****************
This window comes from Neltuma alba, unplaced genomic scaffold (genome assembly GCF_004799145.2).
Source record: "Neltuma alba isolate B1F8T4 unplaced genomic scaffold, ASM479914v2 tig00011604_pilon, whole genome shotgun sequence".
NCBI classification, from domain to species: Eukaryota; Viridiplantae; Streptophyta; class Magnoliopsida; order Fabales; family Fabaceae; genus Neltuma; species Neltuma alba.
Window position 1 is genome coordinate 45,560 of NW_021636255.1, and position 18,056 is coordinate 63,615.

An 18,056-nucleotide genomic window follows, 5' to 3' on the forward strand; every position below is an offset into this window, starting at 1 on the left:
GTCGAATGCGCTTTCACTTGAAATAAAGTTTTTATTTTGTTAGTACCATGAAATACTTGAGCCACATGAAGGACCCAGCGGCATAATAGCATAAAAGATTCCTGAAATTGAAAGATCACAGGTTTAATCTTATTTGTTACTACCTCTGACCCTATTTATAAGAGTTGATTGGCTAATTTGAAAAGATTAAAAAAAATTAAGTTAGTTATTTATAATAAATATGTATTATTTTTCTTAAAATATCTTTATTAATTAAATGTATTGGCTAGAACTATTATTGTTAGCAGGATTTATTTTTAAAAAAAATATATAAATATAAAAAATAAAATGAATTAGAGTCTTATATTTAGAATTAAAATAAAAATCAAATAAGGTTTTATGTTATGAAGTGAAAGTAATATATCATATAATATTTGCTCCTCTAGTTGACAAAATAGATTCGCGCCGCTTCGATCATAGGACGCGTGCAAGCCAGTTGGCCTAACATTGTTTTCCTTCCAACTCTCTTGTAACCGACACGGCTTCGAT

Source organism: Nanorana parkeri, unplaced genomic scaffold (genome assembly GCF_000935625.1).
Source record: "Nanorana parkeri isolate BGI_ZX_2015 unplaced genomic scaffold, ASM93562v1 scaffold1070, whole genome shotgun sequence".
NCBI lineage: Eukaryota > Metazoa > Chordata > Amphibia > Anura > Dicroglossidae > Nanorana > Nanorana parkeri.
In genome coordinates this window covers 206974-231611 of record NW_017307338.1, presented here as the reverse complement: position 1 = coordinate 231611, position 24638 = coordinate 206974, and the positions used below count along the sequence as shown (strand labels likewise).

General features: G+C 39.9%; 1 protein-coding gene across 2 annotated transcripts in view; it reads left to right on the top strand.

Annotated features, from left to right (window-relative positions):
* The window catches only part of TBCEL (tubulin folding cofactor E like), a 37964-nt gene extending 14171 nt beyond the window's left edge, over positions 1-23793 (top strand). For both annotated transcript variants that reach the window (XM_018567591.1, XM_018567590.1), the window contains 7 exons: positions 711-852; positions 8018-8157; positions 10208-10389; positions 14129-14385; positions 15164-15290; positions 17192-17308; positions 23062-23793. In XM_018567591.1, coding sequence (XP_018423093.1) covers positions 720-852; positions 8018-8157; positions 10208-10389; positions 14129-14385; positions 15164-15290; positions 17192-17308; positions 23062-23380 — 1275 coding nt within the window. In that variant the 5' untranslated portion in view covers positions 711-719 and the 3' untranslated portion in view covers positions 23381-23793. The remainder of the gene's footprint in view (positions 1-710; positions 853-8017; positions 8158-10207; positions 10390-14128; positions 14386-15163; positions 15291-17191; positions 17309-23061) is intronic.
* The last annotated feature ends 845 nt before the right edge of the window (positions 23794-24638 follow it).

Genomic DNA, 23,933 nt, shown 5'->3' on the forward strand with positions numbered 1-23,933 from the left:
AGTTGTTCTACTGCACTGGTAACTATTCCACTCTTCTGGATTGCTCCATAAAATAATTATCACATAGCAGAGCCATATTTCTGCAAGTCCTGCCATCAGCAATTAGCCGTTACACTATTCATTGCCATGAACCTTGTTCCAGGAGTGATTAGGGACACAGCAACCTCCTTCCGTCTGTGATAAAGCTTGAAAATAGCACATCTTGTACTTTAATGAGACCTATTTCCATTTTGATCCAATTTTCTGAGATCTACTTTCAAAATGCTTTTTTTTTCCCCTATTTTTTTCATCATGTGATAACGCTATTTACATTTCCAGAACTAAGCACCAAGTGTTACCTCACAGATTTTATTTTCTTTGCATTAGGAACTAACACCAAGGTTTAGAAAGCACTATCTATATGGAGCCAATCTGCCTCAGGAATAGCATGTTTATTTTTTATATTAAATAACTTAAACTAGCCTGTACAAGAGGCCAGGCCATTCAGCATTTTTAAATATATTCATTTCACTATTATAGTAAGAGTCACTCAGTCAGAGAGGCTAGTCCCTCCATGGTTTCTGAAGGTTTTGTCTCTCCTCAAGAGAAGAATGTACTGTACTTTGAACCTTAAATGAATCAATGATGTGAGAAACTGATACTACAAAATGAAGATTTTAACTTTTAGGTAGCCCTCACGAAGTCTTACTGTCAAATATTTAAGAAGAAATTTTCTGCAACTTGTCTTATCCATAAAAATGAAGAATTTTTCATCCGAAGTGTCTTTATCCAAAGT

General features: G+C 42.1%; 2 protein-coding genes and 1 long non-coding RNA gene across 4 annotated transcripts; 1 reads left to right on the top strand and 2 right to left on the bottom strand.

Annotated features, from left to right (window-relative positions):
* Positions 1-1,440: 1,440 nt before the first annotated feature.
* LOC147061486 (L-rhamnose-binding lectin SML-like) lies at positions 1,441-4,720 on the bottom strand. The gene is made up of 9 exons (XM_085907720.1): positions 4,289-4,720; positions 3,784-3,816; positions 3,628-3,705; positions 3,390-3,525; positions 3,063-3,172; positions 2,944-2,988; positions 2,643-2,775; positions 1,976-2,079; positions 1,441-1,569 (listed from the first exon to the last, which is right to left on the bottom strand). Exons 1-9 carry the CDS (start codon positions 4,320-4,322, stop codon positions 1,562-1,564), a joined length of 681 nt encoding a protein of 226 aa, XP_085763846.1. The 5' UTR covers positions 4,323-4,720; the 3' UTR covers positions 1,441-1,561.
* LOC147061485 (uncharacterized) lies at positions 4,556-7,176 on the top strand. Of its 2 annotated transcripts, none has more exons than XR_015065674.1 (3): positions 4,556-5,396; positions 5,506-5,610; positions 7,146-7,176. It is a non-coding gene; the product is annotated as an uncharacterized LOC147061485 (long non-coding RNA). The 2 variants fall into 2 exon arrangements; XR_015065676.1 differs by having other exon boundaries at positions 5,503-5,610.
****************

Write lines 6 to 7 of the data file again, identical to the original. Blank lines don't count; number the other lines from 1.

GTCGAATGCGCTTTCACTTGAAATAAAGTTTTTATTTTGTTAGTACCATGAAATACTTGAGCCACATGAAGGACCCAGCGGCATAATAGCATAAAAGATTCCTGAAATTGAAAGATCACAGGTTTAATCTTATTTGTTACTACCTCTGACCCTATTTATAAGAGTTGATTGGCTAATTTGAAAAGATTAAAAAAAATTAAGTTAGTTATTTATAATAAATATGTATTATTTTTCTTAAAATATCTTTATTAATTAAATGTATTGGCTAGAACTATTATTGTTAGCAGGATTTATTTTTAAAAAAAATATATAAATATAAAAAATAAAATGAATTAGAGTCTTATATTTAGAATTAAAATAAAAATCAAATAAGGTTTTATGTTATGAAGTGAAAGTAATATATCATATAATATTTGCTCCTCTAGTTGACAAAATAGATTCGCGCCGCTTCGATCATAGGACGCGTGCAAGCCAGTTGGCCTAACATTGTTTTCCTTCCAACTCTCTTGTAACCGACACGGCTTCGAT

Source organism: Nanorana parkeri, unplaced genomic scaffold (genome assembly GCF_000935625.1).